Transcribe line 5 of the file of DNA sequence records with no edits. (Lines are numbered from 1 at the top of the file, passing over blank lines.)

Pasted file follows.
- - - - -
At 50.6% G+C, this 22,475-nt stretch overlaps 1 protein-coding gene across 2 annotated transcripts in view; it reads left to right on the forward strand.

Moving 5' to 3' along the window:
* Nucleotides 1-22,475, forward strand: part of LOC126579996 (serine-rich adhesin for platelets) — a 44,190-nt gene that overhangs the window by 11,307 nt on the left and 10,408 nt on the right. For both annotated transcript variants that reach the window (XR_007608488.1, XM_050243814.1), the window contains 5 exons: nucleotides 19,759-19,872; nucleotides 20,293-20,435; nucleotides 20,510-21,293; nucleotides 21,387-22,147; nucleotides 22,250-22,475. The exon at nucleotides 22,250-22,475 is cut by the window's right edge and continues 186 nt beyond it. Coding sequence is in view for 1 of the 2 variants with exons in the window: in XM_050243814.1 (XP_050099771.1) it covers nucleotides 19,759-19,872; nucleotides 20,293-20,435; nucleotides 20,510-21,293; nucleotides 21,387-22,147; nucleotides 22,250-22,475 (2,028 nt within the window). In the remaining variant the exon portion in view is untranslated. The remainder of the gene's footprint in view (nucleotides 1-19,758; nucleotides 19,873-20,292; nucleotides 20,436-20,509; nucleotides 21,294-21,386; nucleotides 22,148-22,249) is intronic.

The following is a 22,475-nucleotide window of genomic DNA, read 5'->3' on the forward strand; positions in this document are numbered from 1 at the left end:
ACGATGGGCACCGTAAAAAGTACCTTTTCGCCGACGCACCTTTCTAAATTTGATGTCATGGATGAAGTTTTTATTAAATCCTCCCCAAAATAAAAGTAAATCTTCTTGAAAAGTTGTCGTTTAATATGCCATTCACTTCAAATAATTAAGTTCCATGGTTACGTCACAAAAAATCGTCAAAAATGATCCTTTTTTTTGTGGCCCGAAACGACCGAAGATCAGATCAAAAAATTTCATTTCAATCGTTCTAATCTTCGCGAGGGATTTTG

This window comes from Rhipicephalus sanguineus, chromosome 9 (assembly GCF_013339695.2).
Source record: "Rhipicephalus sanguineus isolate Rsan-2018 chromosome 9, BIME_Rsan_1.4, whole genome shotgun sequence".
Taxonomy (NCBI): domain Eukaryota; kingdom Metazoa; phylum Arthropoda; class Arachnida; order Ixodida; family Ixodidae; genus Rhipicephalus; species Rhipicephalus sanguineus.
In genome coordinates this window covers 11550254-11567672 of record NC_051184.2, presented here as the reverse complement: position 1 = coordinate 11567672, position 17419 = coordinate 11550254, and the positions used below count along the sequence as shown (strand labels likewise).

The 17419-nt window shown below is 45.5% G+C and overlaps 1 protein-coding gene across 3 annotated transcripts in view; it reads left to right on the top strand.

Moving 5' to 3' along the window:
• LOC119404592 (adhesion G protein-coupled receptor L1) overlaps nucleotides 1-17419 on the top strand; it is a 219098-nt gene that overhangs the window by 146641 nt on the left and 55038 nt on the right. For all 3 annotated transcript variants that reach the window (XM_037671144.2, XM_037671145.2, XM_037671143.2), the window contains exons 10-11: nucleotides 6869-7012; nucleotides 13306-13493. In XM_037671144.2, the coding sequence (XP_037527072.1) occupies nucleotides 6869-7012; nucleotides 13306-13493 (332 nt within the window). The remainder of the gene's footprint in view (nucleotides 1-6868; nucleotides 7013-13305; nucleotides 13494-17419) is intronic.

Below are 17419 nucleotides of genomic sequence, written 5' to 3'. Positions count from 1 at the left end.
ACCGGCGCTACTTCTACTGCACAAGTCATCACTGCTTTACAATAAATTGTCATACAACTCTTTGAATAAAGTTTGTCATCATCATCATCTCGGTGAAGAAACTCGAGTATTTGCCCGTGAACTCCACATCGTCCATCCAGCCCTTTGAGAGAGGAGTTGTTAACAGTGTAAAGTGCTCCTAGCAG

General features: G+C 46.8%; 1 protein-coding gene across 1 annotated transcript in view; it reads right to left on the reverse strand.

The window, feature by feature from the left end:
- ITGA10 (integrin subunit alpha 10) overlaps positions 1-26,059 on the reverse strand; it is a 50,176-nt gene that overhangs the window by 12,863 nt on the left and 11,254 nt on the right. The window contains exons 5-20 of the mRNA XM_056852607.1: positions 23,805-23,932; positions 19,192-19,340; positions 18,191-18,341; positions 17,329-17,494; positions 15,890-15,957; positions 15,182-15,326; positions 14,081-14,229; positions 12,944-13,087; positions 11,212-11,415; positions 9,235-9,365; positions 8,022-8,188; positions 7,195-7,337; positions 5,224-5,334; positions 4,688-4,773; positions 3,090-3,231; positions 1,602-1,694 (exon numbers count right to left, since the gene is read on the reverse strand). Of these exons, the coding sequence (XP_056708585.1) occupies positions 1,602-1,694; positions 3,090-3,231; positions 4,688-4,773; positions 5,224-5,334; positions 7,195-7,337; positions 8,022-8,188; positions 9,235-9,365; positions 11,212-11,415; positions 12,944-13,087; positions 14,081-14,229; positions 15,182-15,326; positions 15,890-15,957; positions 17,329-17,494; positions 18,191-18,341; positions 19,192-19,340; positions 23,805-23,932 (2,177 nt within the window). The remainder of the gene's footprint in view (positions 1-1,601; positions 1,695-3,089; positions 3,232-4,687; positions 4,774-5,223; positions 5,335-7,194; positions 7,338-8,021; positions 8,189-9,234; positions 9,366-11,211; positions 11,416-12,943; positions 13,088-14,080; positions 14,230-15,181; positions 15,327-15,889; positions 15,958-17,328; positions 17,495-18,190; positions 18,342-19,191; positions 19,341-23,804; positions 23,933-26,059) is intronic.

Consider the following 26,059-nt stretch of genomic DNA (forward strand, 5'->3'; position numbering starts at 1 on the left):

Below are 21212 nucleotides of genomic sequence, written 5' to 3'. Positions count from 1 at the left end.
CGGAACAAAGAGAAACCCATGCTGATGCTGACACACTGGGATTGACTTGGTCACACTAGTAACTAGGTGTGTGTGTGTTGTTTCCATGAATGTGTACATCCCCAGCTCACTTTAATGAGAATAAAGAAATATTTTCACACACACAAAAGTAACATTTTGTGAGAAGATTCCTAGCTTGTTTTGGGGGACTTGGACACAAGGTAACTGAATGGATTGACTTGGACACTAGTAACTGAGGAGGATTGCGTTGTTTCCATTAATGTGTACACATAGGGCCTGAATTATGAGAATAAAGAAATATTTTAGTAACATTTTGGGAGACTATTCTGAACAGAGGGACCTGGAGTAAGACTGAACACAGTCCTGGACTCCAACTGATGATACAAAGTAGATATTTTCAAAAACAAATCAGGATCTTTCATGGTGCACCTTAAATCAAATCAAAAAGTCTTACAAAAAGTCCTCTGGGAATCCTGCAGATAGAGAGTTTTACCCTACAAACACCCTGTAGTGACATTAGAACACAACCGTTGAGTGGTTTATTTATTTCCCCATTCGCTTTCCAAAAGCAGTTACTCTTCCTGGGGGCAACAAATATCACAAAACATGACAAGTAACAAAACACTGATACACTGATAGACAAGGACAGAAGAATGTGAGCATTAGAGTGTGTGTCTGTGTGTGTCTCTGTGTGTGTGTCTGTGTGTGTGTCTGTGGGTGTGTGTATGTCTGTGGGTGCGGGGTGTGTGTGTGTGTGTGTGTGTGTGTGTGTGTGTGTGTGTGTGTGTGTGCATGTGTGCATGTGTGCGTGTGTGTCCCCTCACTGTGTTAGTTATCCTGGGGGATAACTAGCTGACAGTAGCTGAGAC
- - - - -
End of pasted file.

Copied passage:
ACGATGGGCACCGTAAAAAGTACCTTTTCGCCGACGCACCTTTCTAAATTTGATGTCATGGATGAAGTTTTTATTAAATCCTCCCCAAAATAAAAGTAAATCTTCTTGAAAAGTTGTCGTTTAATATGCCATTCACTTCAAATAATTAAGTTCCATGGTTACGTCACAAAAAATCGTCAAAAATGATCCTTTTTTTTGTGGCCCGAAACGACCGAAGATCAGATCAAAAAATTTCATTTCAATCGTTCTAATCTTCGCGAGGGATTTTG